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The Medical Council published its Your Training Counts report on health and wellbeing survey.
This is the second report from the first-ever survey of trainee doctors in Ireland.
“In our view, this topic is critical to medical education and training and to the future of the health system since, without good health, doctors in training cannot fulfil their potential for good professional practice,” said President of the Medical Council, Prof Freddie Wood said:
“It is important to remember that doctors are no different from the rest of society and that they too need to look after their health and wellbeing in the same way as their patients. These findings highlight the need for clinical learning environments which support health and wellbeing for trainee doctors and overcome the historic culture of inattention to self-care within the medical profession.”
The findings of the report include that over 8-in-10 (88 per cent) trainees rated their general health as being good or better; 2-in-10 (23 per cent) rated their general health as excellent.
Many trainees reported good levels of engagement, indicating that they approach their work and training with vigour, dedication and positive absorption.
While 6-in-10 (62 per cent) of trainee doctors rated their quality of life as being good or better, 2-in-10 (18 per cent) rated it as poor or very poor.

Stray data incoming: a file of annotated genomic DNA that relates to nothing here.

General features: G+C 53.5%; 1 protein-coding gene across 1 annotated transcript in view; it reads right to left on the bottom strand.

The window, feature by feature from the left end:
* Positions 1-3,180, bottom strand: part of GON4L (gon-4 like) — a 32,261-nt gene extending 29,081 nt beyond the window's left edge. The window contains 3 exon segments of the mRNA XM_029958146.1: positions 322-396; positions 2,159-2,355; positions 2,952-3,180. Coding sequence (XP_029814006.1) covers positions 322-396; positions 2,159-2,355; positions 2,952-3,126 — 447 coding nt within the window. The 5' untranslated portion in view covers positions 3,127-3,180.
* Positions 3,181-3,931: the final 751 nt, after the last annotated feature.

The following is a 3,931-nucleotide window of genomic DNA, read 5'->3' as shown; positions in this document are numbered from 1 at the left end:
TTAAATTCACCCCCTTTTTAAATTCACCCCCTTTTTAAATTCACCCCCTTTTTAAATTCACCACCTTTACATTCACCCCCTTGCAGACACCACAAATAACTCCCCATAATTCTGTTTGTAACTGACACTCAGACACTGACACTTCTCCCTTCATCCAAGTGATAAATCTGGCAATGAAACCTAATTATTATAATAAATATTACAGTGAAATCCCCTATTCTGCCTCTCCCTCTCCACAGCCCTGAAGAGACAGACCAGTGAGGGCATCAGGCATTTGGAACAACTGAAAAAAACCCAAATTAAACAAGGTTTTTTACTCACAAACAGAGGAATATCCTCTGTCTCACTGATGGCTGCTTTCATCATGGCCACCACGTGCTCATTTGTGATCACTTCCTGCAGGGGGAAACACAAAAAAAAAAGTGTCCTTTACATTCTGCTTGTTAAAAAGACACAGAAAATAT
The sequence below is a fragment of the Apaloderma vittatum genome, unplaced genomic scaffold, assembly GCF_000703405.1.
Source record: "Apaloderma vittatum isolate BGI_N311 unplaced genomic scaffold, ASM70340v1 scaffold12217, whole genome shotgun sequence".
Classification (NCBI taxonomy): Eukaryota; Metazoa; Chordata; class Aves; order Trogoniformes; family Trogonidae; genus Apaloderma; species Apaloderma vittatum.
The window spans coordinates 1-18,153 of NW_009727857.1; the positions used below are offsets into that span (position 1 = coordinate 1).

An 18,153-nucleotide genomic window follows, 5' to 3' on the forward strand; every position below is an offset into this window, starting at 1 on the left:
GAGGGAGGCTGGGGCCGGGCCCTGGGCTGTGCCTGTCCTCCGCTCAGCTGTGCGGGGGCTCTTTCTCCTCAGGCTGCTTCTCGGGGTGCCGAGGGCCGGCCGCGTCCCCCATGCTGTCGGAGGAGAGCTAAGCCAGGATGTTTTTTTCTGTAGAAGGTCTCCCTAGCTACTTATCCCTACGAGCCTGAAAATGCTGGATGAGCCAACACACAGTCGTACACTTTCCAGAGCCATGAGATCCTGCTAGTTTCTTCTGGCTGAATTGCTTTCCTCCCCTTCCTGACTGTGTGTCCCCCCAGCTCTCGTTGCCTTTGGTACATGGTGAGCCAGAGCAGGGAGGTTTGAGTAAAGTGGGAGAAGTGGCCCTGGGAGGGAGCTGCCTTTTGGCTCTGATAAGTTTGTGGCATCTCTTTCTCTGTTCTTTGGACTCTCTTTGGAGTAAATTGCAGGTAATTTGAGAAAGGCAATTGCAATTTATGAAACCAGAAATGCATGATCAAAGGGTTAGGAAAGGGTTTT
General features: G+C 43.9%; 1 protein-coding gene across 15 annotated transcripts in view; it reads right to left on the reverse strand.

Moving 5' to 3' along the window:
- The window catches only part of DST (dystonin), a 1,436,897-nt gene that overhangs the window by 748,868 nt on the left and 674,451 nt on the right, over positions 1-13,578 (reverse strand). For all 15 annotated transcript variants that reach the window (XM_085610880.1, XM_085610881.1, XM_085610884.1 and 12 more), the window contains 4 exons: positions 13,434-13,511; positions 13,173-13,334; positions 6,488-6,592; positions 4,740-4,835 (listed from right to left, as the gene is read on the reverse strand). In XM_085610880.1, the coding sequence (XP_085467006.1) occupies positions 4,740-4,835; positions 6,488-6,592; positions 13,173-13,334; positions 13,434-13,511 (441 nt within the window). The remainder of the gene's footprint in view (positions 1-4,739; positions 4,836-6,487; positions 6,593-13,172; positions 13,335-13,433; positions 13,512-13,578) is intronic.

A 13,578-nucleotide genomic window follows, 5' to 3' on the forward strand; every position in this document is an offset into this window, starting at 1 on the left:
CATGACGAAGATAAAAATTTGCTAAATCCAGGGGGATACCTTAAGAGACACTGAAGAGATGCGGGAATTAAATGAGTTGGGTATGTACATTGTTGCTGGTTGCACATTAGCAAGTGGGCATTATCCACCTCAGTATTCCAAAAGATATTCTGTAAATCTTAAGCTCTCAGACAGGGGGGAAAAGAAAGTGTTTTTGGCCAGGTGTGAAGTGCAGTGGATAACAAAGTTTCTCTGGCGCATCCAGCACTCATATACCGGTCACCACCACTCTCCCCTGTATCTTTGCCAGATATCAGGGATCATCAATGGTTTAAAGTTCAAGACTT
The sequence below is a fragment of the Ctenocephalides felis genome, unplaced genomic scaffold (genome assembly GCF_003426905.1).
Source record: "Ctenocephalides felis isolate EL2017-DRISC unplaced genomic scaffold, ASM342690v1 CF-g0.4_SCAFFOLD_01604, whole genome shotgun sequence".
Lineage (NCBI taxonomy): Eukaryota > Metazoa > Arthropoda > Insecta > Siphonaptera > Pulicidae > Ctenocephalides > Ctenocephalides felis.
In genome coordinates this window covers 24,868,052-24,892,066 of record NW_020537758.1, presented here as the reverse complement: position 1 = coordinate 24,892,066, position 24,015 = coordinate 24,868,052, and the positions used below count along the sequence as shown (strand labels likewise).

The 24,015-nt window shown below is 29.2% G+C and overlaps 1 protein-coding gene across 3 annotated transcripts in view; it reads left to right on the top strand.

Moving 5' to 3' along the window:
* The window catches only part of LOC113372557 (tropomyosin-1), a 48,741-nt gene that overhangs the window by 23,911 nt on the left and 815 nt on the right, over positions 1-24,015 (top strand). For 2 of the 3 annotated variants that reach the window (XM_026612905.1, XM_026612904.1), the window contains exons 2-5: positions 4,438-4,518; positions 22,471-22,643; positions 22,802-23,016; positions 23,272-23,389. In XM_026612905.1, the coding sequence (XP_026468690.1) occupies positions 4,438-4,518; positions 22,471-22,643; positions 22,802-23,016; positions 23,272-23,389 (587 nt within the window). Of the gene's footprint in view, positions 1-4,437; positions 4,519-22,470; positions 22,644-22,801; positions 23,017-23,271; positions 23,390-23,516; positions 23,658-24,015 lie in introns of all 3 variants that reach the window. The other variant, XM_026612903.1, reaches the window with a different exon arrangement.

While many trainees reported positive mental health and wellbeing, 2-in-10 (21 per cent) reported low scores on a rapid assessment of wellbeing tool which presents a concern for possible mental health and wellbeing difficulties and a potential need for support. This finding is in line with international research on mental health.
Trainee doctors who reported experiencing bullying and undermining (3-in-10) also reported poorer health and wellbeing across a number of indices: general health, quality of life, mental health and wellbeing, and work engagement.
Speaking about the results, Medical Council CEO, Ms Caroline Spillane added: “It is positive that the majority of trainees are in good health, however, good health is more than physical fitness and freedom from disease. This data has raised issues about the quality of life and wellbeing of trainee doctors which will not be ignored.”